NYT: The European Union is far from ready to accept Ukraine

European Union leaders visiting Kyiv last week offered financial help and lasting support to Ukraine as it tries to defeat Russia, but they stopped far short of granting Kyiv its key goal of accelerated membership in the bloc, – informs ‘The New York Times’.

President Volodymyr Zelensky of Ukraine met with the European Commission president, Ursula von der Leyen, and the European Council president, Charles Michel, with an aim of extracting commitments to let Ukraine soon join the bloc’s 27 member nations, which represent about 450 million people. Mr. Zelensky has said he expected E.U. nations to recognize Ukraine’s progress toward membership and touted overhauls designed to cement support.

But the path to membership is typically a protracted one and the bloc is far from ready to accept Ukraine — a country that will need billions in additional aid to rebuild after the war — into its ranks.

For officials in Brussels that presents a dilemma: how to encourage Ukraine to continue making changes to meet the E.U.’s high standards for governments without making promises they are not prepared to keep.

The European leaders walked a careful line, validating Ukraine’s aspirations but gently applying the brakes on talk of fast-track accession.

“The accession process is a merit-based process,” Ms. von der Leyen, a staunch supporter of Ukraine’s  E.U. bid, said. “In other words, there are no rigid timelines. But there are goals that you have to reach reforms.”

Mr. Michel noted to Mr. Zelensky that to proceed with accession talks all E.U. members have to agree unanimously. It was just one reminder that the bloc is not prepared to cut corners.

Under pressure from public opinion and the United States to illustrate the bloc’s long-term commitment to Ukraine, E.U. leaders agreed to grant the country, as well as Moldova, candidate status in June. But Ms. von der Leyen and Mr. Michel have no authorization from the 27 E.U. members to make promises to Mr. Zelensky or to imply that they will bend the bloc’s stringent rules to let Ukraine in faster or with looser demands.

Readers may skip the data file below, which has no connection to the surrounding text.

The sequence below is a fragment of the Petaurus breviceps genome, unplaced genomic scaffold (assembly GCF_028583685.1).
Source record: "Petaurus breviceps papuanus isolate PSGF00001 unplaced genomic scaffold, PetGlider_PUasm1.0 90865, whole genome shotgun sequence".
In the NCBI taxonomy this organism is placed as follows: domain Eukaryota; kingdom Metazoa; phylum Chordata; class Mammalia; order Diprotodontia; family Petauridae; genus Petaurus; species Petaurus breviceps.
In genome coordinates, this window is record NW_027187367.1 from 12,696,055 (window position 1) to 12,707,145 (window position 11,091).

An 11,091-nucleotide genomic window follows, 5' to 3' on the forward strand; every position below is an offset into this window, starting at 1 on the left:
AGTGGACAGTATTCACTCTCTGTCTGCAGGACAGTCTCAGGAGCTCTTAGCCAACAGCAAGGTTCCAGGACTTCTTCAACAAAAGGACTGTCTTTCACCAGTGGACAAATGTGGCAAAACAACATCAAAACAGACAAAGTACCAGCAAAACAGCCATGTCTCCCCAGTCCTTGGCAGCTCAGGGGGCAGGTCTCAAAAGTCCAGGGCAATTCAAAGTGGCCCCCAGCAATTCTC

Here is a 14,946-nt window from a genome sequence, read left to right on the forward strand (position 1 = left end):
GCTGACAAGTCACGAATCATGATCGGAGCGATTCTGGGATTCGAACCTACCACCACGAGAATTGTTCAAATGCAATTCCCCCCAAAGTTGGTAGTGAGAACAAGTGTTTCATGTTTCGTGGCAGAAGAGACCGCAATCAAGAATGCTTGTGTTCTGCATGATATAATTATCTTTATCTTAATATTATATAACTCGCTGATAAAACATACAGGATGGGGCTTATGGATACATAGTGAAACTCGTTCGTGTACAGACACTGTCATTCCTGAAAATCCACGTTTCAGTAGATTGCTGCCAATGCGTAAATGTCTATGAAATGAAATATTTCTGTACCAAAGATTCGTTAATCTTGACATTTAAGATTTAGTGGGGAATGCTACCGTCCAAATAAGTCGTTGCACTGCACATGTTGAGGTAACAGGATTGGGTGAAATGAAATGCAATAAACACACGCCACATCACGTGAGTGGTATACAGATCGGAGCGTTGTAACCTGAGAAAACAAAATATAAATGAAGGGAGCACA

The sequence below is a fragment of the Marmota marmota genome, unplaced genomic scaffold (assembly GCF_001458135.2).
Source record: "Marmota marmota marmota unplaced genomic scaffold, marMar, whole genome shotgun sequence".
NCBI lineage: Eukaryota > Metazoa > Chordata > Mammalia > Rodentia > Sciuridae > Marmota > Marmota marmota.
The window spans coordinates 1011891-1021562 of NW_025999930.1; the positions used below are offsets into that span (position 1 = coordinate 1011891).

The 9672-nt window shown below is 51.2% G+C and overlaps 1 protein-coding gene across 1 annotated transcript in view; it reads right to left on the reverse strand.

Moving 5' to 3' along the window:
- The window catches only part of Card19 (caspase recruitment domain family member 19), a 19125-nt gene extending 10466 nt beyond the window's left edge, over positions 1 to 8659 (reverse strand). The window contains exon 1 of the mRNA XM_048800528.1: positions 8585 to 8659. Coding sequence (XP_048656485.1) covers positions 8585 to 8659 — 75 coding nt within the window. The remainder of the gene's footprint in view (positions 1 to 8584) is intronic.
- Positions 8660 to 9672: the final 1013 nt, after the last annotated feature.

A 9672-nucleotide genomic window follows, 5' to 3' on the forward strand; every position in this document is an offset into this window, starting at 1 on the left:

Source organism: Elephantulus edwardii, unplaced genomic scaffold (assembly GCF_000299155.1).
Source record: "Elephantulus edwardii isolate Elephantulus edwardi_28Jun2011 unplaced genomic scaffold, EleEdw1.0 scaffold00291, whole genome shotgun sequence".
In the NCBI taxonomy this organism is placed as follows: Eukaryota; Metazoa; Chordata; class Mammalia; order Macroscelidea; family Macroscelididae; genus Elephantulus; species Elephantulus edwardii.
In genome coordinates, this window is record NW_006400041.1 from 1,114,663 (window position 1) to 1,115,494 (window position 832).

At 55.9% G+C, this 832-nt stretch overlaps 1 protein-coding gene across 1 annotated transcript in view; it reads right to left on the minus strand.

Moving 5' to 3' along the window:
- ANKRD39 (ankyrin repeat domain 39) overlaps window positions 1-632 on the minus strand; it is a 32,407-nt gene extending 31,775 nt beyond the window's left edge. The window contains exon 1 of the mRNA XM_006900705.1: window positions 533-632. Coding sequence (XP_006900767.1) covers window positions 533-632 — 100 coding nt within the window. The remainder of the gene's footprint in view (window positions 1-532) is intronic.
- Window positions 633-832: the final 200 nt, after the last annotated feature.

The E.U. accession process typically takes a decade or longer and requires deep changes aimed at aligning with the rest of the bloc. Issues for many countries include economic overhauls, safeguarding judicial independence and a free press, ensuring a competitive democratic political system, and fighting corruption.

Ambassadors from E.U. capitals meeting in Brussels to prepare for a visit by top officials to Kyiv disagreed over wording for a closing statement, with several diplomats insisting that the word “progress” be changed to “efforts” — and refusing to budge.

The episode, recounted by four diplomats and officials who participated in the meetings and spoke anonymously because they were not authorized to share details of the confidential discussions with the news media, showcases a dilemma for the bloc as Ukraine pushes for fast track membership: How to offer hope for a better future soon, without making false promises.

International Affairs